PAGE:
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Dealing with a dishonest salesman or falling for a sneaky marketing ploy are experiences we can learn to identify and avoid, but there are other kinds of money traps many of us fall for – and they start in our own minds.

A common scenario that illustrates the first of these mental traps is shopping for a used car. After negotiating back and forth with the owner, you manage to agree on a price that’s several hundred dollars less than the list price and sign the title feeling like you got a great deal. Later down the road, you discover the car is worth even less than the discounted sale price. If this example doesn’t apply, perhaps you’ve fallen for this trap while purchasing a new television, an expensive piece of jewelry, or a home in a new area.

The tendency to use the first piece of information we hear or see as our “anchor” for making subsequent spending decisions is called the anchor price comparison trap (some also refer to it as the relativity trap or focalism). This happens most frequently in categories that are new to us, where we have nothing to compare to the prices we encounter.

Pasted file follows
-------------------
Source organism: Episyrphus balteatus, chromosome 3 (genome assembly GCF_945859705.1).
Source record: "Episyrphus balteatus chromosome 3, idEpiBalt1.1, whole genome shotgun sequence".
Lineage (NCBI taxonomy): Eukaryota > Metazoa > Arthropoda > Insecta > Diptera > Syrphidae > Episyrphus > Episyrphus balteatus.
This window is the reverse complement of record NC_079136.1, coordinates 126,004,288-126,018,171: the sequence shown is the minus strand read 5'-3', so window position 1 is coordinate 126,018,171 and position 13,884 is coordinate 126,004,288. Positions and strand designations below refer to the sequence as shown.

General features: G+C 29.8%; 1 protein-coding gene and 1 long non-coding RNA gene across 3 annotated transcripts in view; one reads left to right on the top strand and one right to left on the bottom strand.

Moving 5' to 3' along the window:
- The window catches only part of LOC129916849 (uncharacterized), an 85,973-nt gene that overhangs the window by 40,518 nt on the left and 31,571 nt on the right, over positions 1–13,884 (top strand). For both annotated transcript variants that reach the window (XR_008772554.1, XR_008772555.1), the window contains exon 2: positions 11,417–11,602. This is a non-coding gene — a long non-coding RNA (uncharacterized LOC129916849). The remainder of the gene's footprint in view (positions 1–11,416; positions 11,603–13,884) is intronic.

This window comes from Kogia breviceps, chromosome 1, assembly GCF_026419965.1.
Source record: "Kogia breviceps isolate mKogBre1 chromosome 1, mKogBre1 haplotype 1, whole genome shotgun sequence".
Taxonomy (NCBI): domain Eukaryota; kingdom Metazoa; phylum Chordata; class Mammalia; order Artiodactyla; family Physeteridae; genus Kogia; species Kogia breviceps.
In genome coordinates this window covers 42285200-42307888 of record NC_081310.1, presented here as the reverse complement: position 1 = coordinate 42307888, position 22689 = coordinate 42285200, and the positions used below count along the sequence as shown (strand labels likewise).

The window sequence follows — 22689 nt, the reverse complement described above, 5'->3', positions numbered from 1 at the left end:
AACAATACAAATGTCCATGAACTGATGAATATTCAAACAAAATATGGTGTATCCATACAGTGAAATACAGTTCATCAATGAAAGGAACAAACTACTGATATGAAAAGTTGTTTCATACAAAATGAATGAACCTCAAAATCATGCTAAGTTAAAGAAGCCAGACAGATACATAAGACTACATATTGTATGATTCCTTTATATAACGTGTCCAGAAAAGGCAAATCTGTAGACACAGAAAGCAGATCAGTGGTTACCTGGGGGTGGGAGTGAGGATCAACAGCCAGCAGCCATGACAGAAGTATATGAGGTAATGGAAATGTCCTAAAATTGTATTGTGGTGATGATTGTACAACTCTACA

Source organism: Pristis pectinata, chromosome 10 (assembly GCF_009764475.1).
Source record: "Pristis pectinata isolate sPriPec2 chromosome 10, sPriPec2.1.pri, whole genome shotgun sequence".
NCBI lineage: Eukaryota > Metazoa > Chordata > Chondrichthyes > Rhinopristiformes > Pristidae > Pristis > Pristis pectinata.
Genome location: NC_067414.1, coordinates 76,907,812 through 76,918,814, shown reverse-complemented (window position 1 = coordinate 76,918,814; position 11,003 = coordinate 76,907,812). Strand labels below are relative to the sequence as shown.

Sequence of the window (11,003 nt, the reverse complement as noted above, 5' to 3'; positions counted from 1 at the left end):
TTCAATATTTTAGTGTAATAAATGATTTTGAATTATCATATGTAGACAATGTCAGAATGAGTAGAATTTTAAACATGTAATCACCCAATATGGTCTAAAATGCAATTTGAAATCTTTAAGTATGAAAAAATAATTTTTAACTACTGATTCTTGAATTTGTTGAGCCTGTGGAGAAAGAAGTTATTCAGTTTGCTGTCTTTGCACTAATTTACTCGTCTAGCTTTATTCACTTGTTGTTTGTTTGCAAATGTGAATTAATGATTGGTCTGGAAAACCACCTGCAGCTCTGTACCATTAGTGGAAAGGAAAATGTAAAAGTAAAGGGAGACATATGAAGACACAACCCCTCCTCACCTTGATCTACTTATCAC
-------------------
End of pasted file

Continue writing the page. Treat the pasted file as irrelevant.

Whatever you choose to call this behavior, it’s a verifiable bias built into our mental wiring, and it can cost us a lot. The good news is that you can outsmart your own tendency to create pricing anchors with a few simple strategies.
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Gratitude often comes up when we talk about living a better life.

In fact, most of us know that an “attitude of gratitude” can help us reduce stress and allow us to feel better about life in general. It can also help our relationships with those around us.

But did you know that gratitude can also help our finances?

That’s right. Being thankful can help you improve your financial situation too.
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Considering the massive student loan debt most college graduates face, there’s increasing debate about whether a traditional four-year degree is a worthwhile investment for young adults. Still, most (69.7% in 2016, to be exact) high school graduates still choose to enroll.